Climate change in China
China, since 2006, keeps emitting more CO2 than any other country. China ratified the Kyoto Protocol as a non-Annex B party without binding targets, and ratified the Paris Agreement to fight climate change. As the world's largest coal producer and consumer country, China worked hard to change energy structure and experienced a decrease in coal consumption since 2013 to 2016. However, China, the United States and India, the three biggest coal users, have increased coal mining in 2017. The Chinese government has implemented several policies to control coal consumption, and boosted the usage of natural gas and electricity. Looking ahead, the construction and manufacturing industries of China will give way to the service industry, and the Chinese government will not set a higher goal for economic growth in 2018, thus the coal consumption may not experience continuous growth in the next few years.
The annual CO2 emissions of China was 10150.82 million tonnes in 2016, followed by the United States (5311.69 million tonnes) and India (2430.8 million tonnes). The energy structure and human activities caused global warming and climate change, and China suffered from negative effects in agriculture, forest, water resource etc.
China is implementing some policies to mitigate the bad effects of climate change, most of which are aiming to constrain coal consumption. The Nationally Determined Contribution (NDC) of China set goals and committed to peak CO2 emissions by 2030 in the latest, and increase the use of non-fossil energy carriers, taking up 20% of the total primary energy supply. If China successfully reached NDC's targets, the GHG emissions level would be 12.8–14.3 GtCO2e in 2030, reducing 64% to 70% of emission intensity below 2005 levels. China has surpassed solar deployment and wind energy deployment targets for 2020.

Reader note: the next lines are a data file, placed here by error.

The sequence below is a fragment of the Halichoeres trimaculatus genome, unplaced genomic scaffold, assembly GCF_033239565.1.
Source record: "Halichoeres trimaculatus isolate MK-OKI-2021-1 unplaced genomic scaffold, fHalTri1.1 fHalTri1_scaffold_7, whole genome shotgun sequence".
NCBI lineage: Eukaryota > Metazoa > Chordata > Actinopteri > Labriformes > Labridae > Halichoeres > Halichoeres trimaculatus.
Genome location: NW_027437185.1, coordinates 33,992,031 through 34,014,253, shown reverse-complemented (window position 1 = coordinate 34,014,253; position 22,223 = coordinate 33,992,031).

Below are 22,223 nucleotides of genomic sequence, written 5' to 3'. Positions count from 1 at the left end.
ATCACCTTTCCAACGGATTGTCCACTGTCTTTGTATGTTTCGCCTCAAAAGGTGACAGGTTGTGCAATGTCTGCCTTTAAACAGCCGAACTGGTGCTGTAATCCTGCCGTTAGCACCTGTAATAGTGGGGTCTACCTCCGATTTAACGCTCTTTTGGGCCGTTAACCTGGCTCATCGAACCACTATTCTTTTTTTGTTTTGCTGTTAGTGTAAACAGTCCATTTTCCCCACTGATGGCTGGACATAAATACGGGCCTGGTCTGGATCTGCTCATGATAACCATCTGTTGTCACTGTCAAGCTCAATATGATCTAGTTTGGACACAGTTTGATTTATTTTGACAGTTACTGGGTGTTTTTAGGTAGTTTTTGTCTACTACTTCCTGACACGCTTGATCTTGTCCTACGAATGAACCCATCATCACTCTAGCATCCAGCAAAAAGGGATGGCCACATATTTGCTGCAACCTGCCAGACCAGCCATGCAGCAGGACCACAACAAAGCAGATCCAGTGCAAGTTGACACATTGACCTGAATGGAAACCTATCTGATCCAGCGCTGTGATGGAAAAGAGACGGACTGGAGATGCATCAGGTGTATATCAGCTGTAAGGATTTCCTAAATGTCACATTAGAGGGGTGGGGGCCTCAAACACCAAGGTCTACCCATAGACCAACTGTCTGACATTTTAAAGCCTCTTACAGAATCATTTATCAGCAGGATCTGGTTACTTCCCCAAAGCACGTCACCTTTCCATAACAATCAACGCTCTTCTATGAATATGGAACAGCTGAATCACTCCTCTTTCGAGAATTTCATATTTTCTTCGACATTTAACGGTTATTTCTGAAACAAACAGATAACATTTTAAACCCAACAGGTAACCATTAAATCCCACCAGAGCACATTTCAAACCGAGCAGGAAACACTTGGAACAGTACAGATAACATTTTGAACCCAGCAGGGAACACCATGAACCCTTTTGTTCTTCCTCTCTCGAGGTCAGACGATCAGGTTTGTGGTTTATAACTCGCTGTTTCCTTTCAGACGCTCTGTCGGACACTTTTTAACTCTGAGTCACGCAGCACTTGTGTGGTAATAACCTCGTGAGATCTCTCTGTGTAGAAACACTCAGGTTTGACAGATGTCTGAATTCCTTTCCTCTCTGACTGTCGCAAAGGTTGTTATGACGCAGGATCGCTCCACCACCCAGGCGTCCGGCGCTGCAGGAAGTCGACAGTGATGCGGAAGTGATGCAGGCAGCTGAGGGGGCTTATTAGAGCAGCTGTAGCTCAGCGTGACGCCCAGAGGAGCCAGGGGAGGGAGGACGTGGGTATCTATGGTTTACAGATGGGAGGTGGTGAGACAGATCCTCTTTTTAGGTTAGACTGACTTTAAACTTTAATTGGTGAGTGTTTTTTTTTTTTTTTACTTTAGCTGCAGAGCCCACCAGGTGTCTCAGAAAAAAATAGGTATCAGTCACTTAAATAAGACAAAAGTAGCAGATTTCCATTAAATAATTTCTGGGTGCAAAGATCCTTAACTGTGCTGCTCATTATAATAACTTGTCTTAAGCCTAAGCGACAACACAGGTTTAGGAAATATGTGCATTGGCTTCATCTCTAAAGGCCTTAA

China observed a ground average temperature increase of 0.24℃/decade from 1951 to 2017, exceeding the global ground average temperature increase rate. The average precipitation of China was 641.3 mm in 2017, 1.8% more than average precipitation of previous years. The sea level rise was 3.3mm/year from 1980 to 2017. There was an annual increase in concentrations of carbon dioxide from 1990 to 2016. The annual mean concentration of atmospheric carbon dioxide, methane and nitrous oxide in the Wanliguan Station were 404.4 ppm, 1907 ppb and 329.7 ppb separately in 2016, slightly higher than the global mean concentration in 2016.
China experienced an electricity increase in 2017 as the economy accelerate. According to the Climate Data Explorer published by World Resources Institute, China, European Union and the USA took up more than 50% of the global green house gas emissions. The energy industry has been the biggest contributor to green house gases emissions since the last decade.